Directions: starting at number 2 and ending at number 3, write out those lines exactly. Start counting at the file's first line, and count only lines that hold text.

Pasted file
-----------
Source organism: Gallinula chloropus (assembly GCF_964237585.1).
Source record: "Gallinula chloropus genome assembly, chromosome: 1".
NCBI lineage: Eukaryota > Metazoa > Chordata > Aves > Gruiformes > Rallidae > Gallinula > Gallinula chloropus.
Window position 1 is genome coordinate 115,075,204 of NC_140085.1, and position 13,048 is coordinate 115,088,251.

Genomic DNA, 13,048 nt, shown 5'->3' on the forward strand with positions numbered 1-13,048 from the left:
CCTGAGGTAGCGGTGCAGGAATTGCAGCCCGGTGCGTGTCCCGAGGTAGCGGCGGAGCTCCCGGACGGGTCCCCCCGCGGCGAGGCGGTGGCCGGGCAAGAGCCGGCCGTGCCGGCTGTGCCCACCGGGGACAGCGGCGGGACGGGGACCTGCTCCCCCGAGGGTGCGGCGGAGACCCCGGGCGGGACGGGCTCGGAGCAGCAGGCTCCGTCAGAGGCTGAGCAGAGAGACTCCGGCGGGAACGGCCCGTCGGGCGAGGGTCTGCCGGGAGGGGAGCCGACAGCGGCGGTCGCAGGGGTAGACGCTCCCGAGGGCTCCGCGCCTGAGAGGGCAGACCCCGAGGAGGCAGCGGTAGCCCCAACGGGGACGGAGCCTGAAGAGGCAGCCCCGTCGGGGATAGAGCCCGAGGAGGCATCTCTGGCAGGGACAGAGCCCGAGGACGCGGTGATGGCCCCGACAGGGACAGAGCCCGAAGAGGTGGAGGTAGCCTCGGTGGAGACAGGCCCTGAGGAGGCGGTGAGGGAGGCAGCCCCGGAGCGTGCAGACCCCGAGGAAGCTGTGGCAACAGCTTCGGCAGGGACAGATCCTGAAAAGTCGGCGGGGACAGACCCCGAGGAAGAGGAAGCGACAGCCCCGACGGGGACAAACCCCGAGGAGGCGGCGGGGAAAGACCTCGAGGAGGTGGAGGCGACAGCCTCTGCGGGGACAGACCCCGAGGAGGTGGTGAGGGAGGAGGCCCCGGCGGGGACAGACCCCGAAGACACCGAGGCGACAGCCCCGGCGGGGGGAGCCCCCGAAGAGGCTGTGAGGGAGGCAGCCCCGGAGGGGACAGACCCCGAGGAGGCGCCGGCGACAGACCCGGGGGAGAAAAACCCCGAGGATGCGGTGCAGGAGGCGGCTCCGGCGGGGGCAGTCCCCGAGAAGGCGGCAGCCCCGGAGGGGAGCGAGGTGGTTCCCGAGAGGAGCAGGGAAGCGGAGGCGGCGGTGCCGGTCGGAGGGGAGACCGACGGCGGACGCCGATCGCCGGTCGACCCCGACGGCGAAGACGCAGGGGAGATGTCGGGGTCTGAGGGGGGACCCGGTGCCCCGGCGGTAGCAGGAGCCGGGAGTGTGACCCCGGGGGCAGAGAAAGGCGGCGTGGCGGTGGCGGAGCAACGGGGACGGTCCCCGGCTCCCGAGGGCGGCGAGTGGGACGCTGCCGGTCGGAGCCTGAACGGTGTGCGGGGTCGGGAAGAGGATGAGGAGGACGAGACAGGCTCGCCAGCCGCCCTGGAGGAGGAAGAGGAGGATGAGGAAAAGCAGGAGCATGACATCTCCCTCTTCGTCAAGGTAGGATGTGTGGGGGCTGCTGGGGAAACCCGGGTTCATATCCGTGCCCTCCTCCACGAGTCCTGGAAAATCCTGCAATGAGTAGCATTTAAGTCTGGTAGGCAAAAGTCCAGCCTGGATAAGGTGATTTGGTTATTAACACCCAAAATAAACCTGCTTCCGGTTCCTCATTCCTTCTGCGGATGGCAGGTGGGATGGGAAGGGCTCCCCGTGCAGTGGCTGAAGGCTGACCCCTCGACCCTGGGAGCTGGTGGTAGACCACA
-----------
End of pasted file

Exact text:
Source record: "Gallinula chloropus genome assembly, chromosome: 1".
NCBI lineage: Eukaryota > Metazoa > Chordata > Aves > Gruiformes > Rallidae > Gallinula > Gallinula chloropus.